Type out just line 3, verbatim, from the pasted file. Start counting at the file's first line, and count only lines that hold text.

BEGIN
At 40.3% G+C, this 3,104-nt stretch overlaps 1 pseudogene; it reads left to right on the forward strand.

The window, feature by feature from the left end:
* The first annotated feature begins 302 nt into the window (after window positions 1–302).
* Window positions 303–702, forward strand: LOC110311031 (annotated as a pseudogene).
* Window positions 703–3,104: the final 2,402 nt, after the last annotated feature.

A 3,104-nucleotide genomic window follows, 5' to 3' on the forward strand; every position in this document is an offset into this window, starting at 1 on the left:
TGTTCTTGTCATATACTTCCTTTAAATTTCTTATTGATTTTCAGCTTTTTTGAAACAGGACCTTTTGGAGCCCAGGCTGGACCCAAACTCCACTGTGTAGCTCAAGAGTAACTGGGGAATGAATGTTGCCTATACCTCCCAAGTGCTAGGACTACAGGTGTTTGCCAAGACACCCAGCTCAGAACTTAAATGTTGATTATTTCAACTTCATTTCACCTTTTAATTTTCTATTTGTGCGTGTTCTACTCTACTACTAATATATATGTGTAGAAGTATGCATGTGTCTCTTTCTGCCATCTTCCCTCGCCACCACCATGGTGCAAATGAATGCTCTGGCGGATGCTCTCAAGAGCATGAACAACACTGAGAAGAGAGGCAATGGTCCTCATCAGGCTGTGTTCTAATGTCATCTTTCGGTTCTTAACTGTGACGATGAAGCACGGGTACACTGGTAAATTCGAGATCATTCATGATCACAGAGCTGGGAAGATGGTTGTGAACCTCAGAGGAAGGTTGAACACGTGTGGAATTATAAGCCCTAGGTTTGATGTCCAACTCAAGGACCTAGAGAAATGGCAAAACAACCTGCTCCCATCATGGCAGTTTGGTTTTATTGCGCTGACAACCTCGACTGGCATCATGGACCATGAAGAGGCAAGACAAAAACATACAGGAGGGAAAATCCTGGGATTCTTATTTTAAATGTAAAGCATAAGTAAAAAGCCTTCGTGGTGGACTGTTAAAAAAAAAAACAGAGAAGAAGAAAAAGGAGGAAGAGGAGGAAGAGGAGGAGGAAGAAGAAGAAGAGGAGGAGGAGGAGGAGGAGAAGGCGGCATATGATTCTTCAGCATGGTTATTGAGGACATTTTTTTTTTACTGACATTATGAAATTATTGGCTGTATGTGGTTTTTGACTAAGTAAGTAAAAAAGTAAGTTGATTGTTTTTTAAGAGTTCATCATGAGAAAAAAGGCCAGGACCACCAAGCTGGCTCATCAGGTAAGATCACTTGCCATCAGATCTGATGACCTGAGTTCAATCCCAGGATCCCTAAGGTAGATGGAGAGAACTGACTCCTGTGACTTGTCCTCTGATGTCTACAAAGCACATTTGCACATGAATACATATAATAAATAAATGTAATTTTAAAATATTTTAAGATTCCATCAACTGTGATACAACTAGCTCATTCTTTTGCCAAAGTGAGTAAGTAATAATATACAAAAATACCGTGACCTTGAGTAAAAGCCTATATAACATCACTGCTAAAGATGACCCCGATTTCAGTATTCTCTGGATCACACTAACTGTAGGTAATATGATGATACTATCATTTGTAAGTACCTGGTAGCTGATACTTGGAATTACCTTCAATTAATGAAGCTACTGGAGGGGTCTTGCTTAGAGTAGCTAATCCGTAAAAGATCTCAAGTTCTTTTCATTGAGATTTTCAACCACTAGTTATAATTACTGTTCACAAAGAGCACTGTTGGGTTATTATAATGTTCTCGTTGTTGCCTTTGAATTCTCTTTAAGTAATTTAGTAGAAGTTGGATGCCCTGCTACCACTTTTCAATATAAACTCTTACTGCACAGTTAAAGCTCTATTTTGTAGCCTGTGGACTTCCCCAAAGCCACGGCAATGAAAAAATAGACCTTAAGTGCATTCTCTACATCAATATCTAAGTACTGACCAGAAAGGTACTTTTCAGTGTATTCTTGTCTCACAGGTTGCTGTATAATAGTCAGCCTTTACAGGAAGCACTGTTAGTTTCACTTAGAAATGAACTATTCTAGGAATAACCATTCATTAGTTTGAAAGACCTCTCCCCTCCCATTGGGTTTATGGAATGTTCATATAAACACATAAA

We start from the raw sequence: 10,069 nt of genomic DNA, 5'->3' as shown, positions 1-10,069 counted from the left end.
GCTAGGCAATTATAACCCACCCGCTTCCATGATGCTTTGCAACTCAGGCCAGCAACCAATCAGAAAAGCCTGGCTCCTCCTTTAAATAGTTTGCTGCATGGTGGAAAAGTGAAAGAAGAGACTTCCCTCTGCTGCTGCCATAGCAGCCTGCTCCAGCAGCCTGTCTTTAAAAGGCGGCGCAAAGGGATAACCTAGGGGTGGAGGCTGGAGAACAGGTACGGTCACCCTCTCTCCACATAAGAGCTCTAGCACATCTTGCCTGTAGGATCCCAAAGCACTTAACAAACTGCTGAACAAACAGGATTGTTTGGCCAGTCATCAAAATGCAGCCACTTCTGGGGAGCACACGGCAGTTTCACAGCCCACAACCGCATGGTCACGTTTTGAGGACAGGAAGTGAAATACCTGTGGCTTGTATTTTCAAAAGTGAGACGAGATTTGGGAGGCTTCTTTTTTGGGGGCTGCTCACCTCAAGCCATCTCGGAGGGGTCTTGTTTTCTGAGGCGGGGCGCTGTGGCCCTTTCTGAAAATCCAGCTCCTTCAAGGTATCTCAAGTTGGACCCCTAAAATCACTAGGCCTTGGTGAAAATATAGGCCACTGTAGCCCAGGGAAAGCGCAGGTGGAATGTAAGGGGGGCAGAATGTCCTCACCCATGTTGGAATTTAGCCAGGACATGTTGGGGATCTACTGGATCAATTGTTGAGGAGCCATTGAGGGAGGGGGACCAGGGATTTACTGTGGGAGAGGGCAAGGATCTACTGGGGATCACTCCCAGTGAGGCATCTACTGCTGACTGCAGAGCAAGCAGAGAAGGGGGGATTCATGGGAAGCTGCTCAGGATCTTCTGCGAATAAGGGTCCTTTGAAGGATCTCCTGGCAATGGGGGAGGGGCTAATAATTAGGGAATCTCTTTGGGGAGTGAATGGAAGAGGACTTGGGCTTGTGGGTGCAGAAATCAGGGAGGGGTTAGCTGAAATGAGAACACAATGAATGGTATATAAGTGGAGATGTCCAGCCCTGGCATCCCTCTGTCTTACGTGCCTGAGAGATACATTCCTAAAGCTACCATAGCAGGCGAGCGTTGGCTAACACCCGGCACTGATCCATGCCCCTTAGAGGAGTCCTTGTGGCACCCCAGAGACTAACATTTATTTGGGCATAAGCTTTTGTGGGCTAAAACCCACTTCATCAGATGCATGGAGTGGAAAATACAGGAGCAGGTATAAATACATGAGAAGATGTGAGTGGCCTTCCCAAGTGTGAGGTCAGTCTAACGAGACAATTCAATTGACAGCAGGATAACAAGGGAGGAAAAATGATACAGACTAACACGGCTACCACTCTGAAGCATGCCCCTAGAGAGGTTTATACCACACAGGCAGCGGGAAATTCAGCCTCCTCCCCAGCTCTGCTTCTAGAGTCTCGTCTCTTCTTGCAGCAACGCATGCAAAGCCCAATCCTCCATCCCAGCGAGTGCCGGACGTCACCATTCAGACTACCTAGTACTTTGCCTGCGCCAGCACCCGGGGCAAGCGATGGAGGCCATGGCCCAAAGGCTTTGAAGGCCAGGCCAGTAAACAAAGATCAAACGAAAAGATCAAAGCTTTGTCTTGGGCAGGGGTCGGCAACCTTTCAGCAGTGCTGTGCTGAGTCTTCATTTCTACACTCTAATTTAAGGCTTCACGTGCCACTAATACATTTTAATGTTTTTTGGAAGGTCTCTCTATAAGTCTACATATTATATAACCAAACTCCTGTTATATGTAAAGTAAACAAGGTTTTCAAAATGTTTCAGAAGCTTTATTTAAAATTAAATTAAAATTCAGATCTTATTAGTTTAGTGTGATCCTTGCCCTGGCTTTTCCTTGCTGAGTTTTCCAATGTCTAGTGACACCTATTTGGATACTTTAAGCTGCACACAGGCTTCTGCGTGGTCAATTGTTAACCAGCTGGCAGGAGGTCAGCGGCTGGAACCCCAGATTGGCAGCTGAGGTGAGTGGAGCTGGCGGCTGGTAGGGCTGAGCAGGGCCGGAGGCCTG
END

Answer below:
* The first annotated feature begins 302 nt into the window (after window positions 1–302).